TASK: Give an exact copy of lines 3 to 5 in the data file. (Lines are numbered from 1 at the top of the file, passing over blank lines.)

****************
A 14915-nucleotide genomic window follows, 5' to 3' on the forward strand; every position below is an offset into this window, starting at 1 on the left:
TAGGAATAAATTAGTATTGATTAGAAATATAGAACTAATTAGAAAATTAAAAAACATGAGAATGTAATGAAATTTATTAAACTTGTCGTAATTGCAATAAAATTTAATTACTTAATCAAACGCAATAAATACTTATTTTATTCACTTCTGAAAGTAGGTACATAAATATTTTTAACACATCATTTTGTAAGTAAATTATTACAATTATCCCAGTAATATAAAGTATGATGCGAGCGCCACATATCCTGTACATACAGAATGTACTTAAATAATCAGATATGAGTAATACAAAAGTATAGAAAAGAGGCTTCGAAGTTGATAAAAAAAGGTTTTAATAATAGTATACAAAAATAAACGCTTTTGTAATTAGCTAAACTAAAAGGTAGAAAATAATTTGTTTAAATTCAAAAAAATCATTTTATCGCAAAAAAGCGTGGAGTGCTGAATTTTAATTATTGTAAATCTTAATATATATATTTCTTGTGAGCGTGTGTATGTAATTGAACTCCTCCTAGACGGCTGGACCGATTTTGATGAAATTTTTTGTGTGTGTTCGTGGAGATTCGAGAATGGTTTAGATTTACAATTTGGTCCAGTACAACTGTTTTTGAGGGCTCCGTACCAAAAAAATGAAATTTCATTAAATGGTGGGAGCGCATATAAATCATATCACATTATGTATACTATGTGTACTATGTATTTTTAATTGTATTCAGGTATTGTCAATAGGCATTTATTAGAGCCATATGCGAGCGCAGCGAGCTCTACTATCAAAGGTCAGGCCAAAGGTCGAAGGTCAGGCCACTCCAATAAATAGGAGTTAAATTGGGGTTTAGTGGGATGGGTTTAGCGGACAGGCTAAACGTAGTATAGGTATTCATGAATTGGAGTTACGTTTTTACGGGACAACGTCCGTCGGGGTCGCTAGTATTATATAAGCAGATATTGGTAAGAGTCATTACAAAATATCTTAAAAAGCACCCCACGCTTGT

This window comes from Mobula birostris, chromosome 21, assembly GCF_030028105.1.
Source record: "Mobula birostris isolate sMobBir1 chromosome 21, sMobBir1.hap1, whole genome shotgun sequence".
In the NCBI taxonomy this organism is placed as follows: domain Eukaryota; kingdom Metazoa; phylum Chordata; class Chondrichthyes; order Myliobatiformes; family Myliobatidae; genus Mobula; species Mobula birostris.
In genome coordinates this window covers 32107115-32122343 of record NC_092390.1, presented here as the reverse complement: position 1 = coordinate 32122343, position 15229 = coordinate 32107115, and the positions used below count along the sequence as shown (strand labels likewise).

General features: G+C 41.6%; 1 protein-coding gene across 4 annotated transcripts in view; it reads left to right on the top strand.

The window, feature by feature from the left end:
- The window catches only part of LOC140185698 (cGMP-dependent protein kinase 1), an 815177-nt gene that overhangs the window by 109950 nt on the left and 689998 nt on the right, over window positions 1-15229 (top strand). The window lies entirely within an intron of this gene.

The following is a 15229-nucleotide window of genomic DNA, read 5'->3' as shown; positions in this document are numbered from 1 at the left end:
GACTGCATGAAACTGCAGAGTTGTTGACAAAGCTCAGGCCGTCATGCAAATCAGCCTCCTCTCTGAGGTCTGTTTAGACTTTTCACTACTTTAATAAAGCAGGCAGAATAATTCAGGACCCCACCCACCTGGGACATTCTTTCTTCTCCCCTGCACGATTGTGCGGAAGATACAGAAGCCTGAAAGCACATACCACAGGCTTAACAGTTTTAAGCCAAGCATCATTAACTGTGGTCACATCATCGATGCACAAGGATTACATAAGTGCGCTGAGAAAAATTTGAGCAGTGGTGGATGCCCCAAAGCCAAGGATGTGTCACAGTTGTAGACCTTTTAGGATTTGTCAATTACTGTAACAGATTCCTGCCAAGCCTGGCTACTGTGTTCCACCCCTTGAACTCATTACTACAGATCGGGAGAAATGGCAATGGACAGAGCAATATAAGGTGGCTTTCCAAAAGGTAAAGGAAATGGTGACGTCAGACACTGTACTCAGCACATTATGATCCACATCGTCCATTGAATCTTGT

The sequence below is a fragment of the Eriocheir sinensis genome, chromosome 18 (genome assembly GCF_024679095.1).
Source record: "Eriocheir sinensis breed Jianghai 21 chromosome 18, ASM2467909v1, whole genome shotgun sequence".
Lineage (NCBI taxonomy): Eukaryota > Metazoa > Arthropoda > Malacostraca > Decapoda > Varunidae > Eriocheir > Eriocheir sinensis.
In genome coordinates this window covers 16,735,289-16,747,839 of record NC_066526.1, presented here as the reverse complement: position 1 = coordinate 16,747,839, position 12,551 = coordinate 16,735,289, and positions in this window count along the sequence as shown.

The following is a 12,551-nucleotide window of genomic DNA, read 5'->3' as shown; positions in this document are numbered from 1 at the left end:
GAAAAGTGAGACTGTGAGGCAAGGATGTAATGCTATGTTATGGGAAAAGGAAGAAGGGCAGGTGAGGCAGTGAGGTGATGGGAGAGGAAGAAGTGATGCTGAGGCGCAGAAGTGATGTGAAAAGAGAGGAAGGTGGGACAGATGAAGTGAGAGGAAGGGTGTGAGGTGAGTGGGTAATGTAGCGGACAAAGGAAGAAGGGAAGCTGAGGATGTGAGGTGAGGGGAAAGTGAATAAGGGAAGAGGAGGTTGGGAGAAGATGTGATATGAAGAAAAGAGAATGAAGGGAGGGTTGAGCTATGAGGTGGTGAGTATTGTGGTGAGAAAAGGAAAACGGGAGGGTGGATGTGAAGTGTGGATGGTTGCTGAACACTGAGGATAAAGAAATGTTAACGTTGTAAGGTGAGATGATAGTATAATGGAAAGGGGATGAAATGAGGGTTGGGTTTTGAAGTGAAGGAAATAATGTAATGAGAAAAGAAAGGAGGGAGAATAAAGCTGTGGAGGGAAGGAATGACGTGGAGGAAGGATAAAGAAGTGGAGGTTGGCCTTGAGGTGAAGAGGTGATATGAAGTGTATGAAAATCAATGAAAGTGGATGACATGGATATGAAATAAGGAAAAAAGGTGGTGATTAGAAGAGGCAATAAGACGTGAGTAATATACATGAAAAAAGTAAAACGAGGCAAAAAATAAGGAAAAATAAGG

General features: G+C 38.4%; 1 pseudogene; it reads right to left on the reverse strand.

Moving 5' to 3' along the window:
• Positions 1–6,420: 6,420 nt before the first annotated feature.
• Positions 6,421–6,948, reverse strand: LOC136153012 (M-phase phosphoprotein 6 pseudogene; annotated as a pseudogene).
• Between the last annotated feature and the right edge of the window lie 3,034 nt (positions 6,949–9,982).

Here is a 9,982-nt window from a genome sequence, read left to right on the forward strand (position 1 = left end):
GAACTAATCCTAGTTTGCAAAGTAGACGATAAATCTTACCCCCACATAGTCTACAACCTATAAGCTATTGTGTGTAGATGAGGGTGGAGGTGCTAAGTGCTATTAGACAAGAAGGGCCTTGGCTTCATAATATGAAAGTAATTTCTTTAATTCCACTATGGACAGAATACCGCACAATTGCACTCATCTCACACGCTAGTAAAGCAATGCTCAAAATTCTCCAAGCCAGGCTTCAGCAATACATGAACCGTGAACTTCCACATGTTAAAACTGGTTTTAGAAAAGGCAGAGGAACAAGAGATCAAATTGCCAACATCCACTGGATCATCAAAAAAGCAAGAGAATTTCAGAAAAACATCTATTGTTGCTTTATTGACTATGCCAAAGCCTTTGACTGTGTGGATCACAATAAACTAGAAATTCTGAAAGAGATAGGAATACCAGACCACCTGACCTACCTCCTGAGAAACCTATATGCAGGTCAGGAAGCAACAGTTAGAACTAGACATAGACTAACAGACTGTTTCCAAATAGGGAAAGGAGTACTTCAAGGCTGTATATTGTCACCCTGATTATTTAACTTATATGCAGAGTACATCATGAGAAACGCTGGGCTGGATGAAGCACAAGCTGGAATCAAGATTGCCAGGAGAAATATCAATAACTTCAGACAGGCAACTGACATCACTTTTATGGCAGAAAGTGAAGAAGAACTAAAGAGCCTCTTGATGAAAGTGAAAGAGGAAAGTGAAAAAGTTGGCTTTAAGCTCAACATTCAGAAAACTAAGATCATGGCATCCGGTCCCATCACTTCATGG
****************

This window comes from Mobula birostris, chromosome 21, assembly GCF_030028105.1.
Source record: "Mobula birostris isolate sMobBir1 chromosome 21, sMobBir1.hap1, whole genome shotgun sequence".
In the NCBI taxonomy this organism is placed as follows: domain Eukaryota; kingdom Metazoa; phylum Chordata; class Chondrichthyes; order Myliobatiformes; family Myliobatidae; genus Mobula; species Mobula birostris.